The Unauthorized Version: Truth and Fiction in the Bible (Paperback)Robin Lane Fox (author)
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In The Unauthorized Version: Truth and Fiction in the Bible, historian Robin Lane Fox takes an uncompromising look at the historical proof - or refutation - of biblical events.
The Bible is moving, inspirational and endlessly fascinating - but is it true?
Starting with Genesis and the implicit background to the birth of Christ, Robin Lane Fox sets out to discover how far biblical descriptions of people, places and events are confirmed or contradicted by external written and archaeological evidence. He turns a sharp historian's eye on when and where the individual books were composed, whether the texts as originally written exist, how the canon was assembled, and why the Gospels give varying accounts even of the trial and condemnation of Jesus.
'So clear, so lively, and, in many respects, so just'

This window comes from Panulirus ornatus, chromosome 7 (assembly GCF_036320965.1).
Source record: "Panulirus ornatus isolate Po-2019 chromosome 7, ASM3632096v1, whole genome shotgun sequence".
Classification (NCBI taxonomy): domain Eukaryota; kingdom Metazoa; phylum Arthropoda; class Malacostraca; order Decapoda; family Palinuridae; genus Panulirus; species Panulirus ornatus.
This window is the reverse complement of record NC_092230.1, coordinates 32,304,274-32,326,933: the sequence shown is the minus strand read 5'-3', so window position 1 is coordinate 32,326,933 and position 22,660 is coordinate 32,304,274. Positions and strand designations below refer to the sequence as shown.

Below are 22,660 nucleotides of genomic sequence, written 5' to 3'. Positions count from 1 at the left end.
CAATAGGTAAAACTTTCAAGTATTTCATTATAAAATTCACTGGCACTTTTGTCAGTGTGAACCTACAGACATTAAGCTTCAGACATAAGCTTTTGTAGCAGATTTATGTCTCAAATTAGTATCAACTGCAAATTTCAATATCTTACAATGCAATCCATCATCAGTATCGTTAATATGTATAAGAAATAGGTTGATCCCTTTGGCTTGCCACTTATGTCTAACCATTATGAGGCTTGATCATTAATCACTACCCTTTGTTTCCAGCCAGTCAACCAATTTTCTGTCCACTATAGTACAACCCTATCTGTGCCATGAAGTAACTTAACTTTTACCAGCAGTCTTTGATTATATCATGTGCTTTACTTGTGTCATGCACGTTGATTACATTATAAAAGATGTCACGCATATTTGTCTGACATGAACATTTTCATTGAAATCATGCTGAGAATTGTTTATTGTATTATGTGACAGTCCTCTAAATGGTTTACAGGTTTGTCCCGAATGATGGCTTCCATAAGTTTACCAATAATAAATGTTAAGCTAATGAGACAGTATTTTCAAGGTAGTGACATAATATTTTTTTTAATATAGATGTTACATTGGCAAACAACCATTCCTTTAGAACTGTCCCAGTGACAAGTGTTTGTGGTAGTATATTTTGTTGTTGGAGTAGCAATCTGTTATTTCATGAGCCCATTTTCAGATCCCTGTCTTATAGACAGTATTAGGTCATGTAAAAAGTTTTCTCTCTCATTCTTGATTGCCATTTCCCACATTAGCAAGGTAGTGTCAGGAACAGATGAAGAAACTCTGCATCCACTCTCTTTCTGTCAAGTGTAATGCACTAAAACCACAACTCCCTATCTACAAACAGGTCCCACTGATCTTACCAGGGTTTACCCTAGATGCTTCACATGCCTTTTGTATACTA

Frank Kermode, Guardian
'A marvellously absorbing book'
'Magnificent ... Learned but never pedantic, he is unfailingly incisive, thought-provoking, human, courteous and often entertaining'
Robin Lane Fox is a Fellow of New College, Oxford, and a University Reader in Ancient History. His other books include Alexander the Great, Pagans and Christians and The Classical World. He was historical advisor to Oliver Stone on the making of Stone's film Alexander, for which he waived all his fees on condition that he could take part in the cavalry charge against elephants which Stone staged in the Moroccan desert.
Publisher: Penguin Books Ltd
Number of pages: 480
Weight: 330 g
Dimensions: 198 x 129 x 21 mm
-- The Economist
"A remarkable achievement...[Lane Fox] manages, like a skilled juggler, to keep a number of intellectual balls in the air...with wit and grace.... The book could serve as a useful review for knowledgeable readers or as a crash course for the biblically impaired."
-- The New York Times Book Review
"[A] bracing precis of cutting-edge biblical criticism... The Unauthorized Version reacquaints us with one of the chief achievements of post-Enlightenment civilization."
-- Philadelphia Inquirer